Okay, well I certainly need some Mac lessons. Thanks for your help. What I was doing was dragging the Scrivener Icon that appeared on my desktop down to the folder labeled “Applications” at the bottom of my screen. I didn’t realize I was supposed to drag the one in the actual directions over to the one it was pointing at. I just thought it was showing me what both icons looked like. Once I did that it worked perfectly. I’m still confused about the icons that showed up on the desktop since there’s a new one at the bottom of the screen along with all the other programs. Do I really need the others? And is the applications folder at the bottom the same as the “Dock”?
Oy. I need Mac for Dummies, I guess.
Thanks again! I’m sure I’ll be back with other questions, but hopefully not soon.
There are books to introduce yourself to Macs. I would not be surprised if there’s a “complete idiot’s guide,” but you bought a mac, so that series is obviously not appropriate.
And now for a brief lesson on the Mac Icons you can see:
- At the bottom of your screen (by default), there is The Dock. It stores shortcuts to a set of your applications. They are NOT your applications, but simply icons that directly link to your programs, wherever you have them installed (usually the /Applications directory). The dock also has your trash icon to the right of a dividing line, along with (I think) a short-cut to your Applications folder.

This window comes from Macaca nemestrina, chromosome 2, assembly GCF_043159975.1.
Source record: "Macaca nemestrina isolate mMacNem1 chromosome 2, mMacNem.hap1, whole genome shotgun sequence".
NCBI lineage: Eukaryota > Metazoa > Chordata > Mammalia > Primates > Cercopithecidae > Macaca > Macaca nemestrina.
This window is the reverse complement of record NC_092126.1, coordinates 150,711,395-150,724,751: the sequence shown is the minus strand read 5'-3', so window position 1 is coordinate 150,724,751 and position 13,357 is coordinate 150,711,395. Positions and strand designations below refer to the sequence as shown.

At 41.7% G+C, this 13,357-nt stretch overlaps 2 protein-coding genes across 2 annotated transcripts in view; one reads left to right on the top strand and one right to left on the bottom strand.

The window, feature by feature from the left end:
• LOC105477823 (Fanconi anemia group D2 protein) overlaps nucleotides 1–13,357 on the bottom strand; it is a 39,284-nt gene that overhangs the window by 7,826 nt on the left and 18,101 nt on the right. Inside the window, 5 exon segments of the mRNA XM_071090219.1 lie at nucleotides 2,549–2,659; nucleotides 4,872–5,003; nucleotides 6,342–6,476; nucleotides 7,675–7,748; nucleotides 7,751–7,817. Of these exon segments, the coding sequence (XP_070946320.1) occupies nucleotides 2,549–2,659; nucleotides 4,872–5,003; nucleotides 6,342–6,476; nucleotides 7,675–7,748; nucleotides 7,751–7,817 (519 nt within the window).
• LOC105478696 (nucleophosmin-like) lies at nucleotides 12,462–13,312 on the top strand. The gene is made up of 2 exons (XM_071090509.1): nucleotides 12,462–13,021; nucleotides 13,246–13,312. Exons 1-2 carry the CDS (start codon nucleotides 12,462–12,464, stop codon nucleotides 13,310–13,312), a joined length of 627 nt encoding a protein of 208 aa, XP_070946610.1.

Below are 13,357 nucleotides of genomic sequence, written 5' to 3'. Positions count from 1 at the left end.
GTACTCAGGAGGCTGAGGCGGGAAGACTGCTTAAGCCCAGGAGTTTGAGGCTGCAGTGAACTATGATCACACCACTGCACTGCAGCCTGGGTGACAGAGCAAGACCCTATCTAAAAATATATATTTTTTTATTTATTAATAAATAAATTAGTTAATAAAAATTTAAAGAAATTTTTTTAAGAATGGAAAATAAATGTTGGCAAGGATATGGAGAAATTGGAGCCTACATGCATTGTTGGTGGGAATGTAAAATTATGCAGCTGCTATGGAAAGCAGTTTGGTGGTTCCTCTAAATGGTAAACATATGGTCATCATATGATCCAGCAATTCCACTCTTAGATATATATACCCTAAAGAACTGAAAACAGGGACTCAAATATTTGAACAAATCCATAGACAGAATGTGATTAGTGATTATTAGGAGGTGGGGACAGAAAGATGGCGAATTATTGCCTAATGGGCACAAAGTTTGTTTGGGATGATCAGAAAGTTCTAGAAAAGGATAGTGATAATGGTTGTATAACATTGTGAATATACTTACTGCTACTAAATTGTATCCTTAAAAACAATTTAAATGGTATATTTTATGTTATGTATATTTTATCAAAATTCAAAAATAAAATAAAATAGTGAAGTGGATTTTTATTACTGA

- Icons anywhere else BUT the doc have two appearances. Applications, files (or bundles of files like Scrivener projects) and folders/directories are all represented by regular looking Mac OS icons (or in some instances, they will show you samples of the contents of a file instead of a standard icon). If you create a short-cut to an application, folder, or file, the icon will have a small arrow in the lower left corner. That’s just a pointer to your real file/folder/program. Remember: the arrow does NOT appear in the Dock.
With that covered (hope it wasn’t confusing)…